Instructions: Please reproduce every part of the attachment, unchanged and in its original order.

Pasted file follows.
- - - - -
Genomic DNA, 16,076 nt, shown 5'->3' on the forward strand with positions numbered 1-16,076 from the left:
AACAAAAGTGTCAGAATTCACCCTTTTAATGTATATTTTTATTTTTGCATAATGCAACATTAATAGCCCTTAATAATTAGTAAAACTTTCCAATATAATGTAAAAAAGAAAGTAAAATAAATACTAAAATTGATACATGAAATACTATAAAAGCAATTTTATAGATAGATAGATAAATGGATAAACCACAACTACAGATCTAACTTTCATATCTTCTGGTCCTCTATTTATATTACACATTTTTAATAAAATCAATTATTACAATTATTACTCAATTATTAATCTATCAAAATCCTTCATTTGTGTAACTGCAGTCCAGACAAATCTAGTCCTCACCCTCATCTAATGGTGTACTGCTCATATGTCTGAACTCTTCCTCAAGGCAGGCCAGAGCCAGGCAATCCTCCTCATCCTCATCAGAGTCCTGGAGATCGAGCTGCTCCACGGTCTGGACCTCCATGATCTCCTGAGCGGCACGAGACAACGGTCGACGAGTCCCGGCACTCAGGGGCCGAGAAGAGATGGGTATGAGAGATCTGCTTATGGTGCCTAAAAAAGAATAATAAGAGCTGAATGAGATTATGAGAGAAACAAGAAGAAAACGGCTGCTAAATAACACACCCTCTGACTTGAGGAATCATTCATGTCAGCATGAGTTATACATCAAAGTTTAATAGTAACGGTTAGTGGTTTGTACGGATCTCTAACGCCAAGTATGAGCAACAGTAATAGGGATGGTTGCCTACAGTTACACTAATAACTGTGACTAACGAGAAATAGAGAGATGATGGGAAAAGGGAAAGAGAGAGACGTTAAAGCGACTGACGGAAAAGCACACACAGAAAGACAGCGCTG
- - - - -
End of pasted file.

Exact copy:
Genomic DNA, 16,076 nt, shown 5'->3' on the forward strand with positions numbered 1-16,076 from the left:
AACAAAAGTGTCAGAATTCACCCTTTTAATGTATATTTTTATTTTTGCATAATGCAACATTAATAGCCCTTAATAATTAGTAAAACTTTCCAATATAATGTAAAAAAGAAAGTAAAATAAATACTAAAATTGATACATGAAATACTATAAAAGCAATTTTATAGATAGATAGATAAATGGATAAACCACAACTACAGATCTAACTTTCATATCTTCTGGTCCTCTATTTATATTACACATTTTTAATAAAATCAATTATTACAATTATTACTCAATTATTAATCTATCAAAATCCTTCATTTGTGTAACTGCAGTCCAGACAAATCTAGTCCTCACCCTCATCTAATGGTGTACTGCTCATATGTCTGAACTCTTCCTCAAGGCAGGCCAGAGCCAGGCAATCCTCCTCATCCTCATCAGAGTCCTGGAGATCGAGCTGCTCCACGGTCTGGACCTCCATGATCTCCTGAGCGGCACGAGACAACGGTCGACGAGTCCCGGCACTCAGGGGCCGAGAAGAGATGGGTATGAGAGATCTGCTTATGGTGCCTAAAAAAGAATAATAAGAGCTGAATGAGATTATGAGAGAAACAAGAAGAAAACGGCTGCTAAATAACACACCCTCTGACTTGAGGAATCATTCATGTCAGCATGAGTTATACATCAAAGTTTAATAGTAACGGTTAGTGGTTTGTACGGATCTCTAACGCCAAGTATGAGCAACAGTAATAGGGATGGTTGCCTACAGTTACACTAATAACTGTGACTAACGAGAAATAGAGAGATGATGGGAAAAGGGAAAGAGAGAGACGTTAAAGCGACTGACGGAAAAGCACACACAGAAAGACAGCGCTG